Tuesday, January 1, 2013

Pick of the Brown Bag
December 27, 2012


Ray Tate

This week Pick of the Brown Bag investigates The Shadow Special and the latest new 52 crossover from Geoff Johns' Throne of Atlantis.  After the comic book madness I also review Django Unchained.

An unknown Big Bad takes over a naval vessel and launches missiles into the ocean.  This unprovoked attack on Atlantis forces Orm, Aquaman's full-bred Atlantean brother, to launch a counterattack on the surface world.  

Geoff Johns' latest fires on all cylinders.  From every angle, "Throne of Atlantis" makes sense.  The characterization is strong, and the Justice League itself seems less like a neophyte organization filled with squabblers and more like what the League always should have been.  The top tier protectors of the earth.

Orm's attacks on the surface world give Johns the opportunity to flesh out the new 52 universe, its champions and the way the supporting cast interact with the heroes.  

Johns appeared to have remembered Cyborg from The Super-Friends and included him on the team as merely a token character.  In this story, we get the sense of the man behind the machine.

Batman calling a hero by a nickname is a big deal, and Johns knows this.  He instantly grants Cyborg better cred through Batman's comments.  Batman possessing the humanity to check on another's father exhibits a remarkable change in the Dark Knight's former characterization and excellent comprehension on Johns' part.  If there's one thing Batman can empathize with its the relationship between father and son.  Johns will replicate this more richly characterized Batman when Mera rescues Commissioner Gordon in Aquaman.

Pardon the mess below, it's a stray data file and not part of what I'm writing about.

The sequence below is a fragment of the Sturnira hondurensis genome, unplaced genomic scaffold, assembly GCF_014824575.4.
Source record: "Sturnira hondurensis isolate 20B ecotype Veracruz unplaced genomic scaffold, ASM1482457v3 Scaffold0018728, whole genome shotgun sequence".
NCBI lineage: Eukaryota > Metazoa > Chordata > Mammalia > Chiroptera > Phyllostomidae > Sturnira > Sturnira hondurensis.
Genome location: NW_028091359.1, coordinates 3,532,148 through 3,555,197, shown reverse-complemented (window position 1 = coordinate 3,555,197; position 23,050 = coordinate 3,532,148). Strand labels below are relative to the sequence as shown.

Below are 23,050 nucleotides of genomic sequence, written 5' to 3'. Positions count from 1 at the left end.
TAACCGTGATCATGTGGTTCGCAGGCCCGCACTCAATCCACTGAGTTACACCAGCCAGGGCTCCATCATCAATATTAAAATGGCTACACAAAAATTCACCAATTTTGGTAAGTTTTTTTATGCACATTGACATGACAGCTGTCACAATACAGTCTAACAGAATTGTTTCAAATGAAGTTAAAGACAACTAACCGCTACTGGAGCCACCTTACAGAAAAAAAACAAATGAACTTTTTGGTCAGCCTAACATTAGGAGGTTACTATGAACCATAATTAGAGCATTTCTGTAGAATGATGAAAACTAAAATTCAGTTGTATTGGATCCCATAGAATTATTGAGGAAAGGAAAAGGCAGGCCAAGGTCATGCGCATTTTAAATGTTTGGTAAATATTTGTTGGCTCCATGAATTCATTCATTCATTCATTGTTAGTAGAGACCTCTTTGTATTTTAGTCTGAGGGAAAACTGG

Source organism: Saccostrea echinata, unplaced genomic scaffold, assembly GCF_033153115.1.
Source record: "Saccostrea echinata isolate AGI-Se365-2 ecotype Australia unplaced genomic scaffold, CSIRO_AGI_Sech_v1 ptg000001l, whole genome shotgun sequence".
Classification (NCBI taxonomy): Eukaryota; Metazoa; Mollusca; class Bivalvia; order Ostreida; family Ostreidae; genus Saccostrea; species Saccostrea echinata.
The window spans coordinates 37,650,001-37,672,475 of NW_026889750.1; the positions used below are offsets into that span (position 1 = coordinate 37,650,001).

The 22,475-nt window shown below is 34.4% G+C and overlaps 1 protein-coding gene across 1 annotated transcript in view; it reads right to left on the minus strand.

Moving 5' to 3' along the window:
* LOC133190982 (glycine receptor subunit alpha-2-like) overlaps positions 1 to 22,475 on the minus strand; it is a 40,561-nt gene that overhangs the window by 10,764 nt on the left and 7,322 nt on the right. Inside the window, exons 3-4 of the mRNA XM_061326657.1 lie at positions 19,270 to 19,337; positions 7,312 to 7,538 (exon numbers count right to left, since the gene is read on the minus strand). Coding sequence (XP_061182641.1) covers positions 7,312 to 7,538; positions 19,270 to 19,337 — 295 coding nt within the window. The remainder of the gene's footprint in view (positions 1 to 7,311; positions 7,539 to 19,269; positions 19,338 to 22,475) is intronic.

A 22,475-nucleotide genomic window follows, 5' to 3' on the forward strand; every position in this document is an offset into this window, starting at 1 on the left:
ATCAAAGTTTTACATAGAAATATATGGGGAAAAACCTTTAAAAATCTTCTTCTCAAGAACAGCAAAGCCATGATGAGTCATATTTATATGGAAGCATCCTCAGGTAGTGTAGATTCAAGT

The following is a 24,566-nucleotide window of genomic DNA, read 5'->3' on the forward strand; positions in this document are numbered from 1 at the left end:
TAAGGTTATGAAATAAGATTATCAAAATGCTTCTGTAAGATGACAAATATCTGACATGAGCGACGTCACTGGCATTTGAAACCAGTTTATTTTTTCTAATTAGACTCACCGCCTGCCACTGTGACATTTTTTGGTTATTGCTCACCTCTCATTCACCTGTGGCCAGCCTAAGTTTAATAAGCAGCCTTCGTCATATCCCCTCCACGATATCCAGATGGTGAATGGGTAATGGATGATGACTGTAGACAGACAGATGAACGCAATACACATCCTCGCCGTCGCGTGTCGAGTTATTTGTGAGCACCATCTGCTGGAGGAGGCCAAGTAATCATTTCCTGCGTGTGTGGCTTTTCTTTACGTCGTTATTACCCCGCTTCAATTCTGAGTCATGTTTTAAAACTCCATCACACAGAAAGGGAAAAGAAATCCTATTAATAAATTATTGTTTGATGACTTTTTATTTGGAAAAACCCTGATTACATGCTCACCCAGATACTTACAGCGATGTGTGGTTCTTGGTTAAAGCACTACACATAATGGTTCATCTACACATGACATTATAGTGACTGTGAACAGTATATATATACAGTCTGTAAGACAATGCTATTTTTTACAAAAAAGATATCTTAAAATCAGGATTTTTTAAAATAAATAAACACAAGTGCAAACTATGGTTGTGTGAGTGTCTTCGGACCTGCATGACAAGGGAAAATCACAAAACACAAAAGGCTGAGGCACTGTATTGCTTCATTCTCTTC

Another clever use of identity occurs during the date between Superman and Wonder Woman.  The date itself is rather boring with the whole romance directionless.  However a truly noticeable moment occurs when Superman refers to Batman as "Bruce" in Diana's presence.  That's again a big deal.  I could write a book on the way Batman's secret identity fluctuated in the post-Crisis DCU.  For the new 52, Johns makes no bones about it.  Batman, Superman and Wonder Woman know each other. 

During the interim between Darkseid's invasion and Graves' assault on the League, Batman and Superman admitted to working together.  I imagine this hypothetical World's Finest case load occurred soon after Dark Knight in which Superman had to control a Venomized Batman.  We can also suppose Superman and Batman had off-panel encounters with Wonder Woman.

Johns gained fame in the comic book community for plots that take advantage of, often obscure, comic book history.  He was a sort of Grant Morrison without the application of the Mind Probe.

No! Not the Mind Probe!
Some may argue that "Throne of Atlantis" exemplifies Johns' strength.  However, as far as history goes, the animosity between Ocean Master and Aquaman is widely known to casual comic book readers and perhaps the layperson that watched Justice League from Bruce Timm and Company.  Indeed, the supporting cast that Johns employs in the adventure also reflects pop culture digested by generations: Lois Lane, Jimmy Olsen, Commissioner Gordon.  No, "Buckeye" Heywood here.

The plot lacks impenetrability and convolution.  This isn't a Blackest Night type of story requiring you to suspend oodles of disbelief.  Rather, it's a tale that combines a classic strategy--pitting one's enemies against each other--with Atlantean floods.  

Some may argue that the artist formerly known as Ocean Master is actually a Machiavellian mastermind out to foment war between the two environments, but I doubt it.

The original Ocean Master, a human, envied his brother Aquaman, and let's face it.  Aquaman did have everything: cool powers, hot wife, a kingdom and believe it or not respect.  The new 52 allowed Johns to clean that slate, and these changes negate Orm's rationale for attacking Aquaman and the surface world.